As we assess the benefits and costs of alternative policy approaches, though, we must not lose sight of the daunting economic challenges that confront our nation. The stagnation of the labor market in particular is a grave concern not only because of the enormous suffering and waste of human talent it entails, but also because persistently high levels of unemployment will wreak structural damage on our economy that could last for many years. – Ben Bernanke, Jackson Hole
The Global Macro Monitor believes the benefits of money drops and quantitative easing, which helps generate asset inflation (though on a diminishing scale) are not equitable and accrue mainly to those who own the most assets, the 1 percent. Furthermore, it hurts those who least can afford the commodity inflation usually associated with the QE.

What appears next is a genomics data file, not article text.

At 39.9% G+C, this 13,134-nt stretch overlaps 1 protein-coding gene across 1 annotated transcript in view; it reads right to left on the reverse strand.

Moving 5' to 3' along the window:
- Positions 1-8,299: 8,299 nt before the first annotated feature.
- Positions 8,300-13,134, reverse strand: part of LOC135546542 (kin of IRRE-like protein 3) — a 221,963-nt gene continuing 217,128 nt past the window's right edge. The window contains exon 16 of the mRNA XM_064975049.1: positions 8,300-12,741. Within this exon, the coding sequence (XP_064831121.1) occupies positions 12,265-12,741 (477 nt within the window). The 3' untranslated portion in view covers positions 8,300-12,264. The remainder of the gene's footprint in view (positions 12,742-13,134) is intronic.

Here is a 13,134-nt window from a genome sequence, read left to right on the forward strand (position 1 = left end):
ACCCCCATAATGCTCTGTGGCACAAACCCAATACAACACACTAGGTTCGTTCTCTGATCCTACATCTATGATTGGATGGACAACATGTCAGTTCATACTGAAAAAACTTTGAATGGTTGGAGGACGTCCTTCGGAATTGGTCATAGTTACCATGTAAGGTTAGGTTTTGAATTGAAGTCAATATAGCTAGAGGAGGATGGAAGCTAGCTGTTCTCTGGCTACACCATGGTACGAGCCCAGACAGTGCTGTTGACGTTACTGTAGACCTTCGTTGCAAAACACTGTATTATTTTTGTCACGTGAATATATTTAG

Sure, as stock portfolios increase in value, people may feel wealthier and spend a few more bucks at, say, WalMart, who may, or may not hire more retail clerks. The BLS notes,
Retail salespersons and cashiers were the occupations with the highest employment in 2011.
Talk about trickle down economics!
The rapid technological advances, which are destroying jobs, have probably weakened the wealth effect and employment link, in our opinion. Think about the job security of a Starbucks cashier, for example, as payments technology advances:
This fall, Square will begin processing all credit and debit card transactions at Starbucks stores in the United States and eventually customers will be able to order a grande vanilla latte and charge it to their credit cards simply by saying their names. – NY Times
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